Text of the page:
Given that 70% of U.S. GDP is tied to the consumer, so much of the near-term outlook Stateside rests on the performance of the job market, and in turn, the level of business confidence. We remain optimistic that the business sector will keep its head above water in the months ahead, supported by still-healthy balance sheets and cash positions. This week's report on durable goods for August highlighted the fact that while non-defense capital spending has slowed over the past few months, it remains at a respectable level. Certainly, next week's U.S. non-farm payrolls report for September will provide precious insights. Our bet is that employment growth resumed in the month, but by only 75,000 jobs. This pace is consistent with our outlook for lethargic quarterly real GDP growth of 1.5-2% in the near term.

Cross-currents in Canada's economy

The chillier headwinds from tighter credit market conditions and softness in the U.S. economy will not be lost on Canada's economy. Little reprieve can be expected in manufacturing, which has seen its cost edge evaporate from the surge in the Canadian dollar. In some areas – notably autos – U.S. producers appear to be moving to shore up profitability, exacerbating the manufacturing challenge for Canada. That said, other industries will continue to enjoy solid conditions. Consumer-driven industries, such as wholesale and retail trade, will continue expand at a decent rate, supported by a 33+ year low unemployment rate. These two industries also top the list of Canadian sectors actually benefiting from a soaring loonie. Housing markets may have started to cool in Alberta, but ongoing strength nation-wide should continue to provide enormous spill-over benefits across the gamut of goods and services industries. Although resource companies are confronting rising costs and a higher loonie, ongoing rapid expansion in China will continue to provide a solid underpinning on prices for oil and metals. Above all, this week's announced $14 billion federal budget surplus for fiscal 2006-07 served up a reminder that government coffers in Canada are the envy of the G-7, providing wiggle room to initiate tax cuts and other measures to help offset some of the challenges on the competitiveness front.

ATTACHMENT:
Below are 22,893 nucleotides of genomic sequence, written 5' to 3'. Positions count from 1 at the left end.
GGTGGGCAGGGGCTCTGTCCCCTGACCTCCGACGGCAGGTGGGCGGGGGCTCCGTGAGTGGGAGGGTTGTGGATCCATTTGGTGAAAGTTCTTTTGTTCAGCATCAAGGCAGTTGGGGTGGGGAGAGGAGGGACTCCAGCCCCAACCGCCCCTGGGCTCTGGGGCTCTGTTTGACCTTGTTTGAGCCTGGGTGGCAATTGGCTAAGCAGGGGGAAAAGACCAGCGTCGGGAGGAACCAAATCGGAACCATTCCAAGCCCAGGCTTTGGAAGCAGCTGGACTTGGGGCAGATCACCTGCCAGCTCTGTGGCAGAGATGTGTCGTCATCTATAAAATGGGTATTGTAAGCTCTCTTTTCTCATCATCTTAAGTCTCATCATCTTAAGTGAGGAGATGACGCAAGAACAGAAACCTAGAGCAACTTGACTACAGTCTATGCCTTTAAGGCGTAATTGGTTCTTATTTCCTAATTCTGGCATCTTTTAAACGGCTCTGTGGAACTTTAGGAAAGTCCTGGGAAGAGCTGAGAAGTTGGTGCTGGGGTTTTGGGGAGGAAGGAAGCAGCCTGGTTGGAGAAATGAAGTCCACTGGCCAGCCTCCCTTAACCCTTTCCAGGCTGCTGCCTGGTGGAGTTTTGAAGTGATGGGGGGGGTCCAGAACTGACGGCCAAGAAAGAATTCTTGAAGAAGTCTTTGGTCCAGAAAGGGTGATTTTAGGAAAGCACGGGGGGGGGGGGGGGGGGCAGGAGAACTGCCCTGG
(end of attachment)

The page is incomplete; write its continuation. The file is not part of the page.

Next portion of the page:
Netting out these offsetting headwinds and tailwinds, we project economic growth in Canada to run at a rate of about 2% over the next year. This moderate pace will continue to fuel debate about the Bank of Canada's likely next move. In a speech this week, Bank of Canada Governor Dodge indicated that the current rate setting was appropriate in view of the downside risks to growth and inflation emanating from the U.S. and the upside risks from booming housing activity.

As we discuss in the latest monthly edition of TD Global Markets, released yesterday, it is the inflation risk that is likely to win out, prompting the Bank of Canada to raise rates by 25 basis points in December after the Fed delivers one final rate cut at its October confab. Given that financial markets are pricing in more significant easing in the U.S. and are still betting on a modest easing in Canada, we are projecting a backup in yields on both sides of the border by 30-40 basis points by year-end. Lastly, the Canadian dollar will end the year at parity before falling back to about 95 U.S. cents in 2008. Article courtesy of R.Paul Chadwick from TD Canada Trust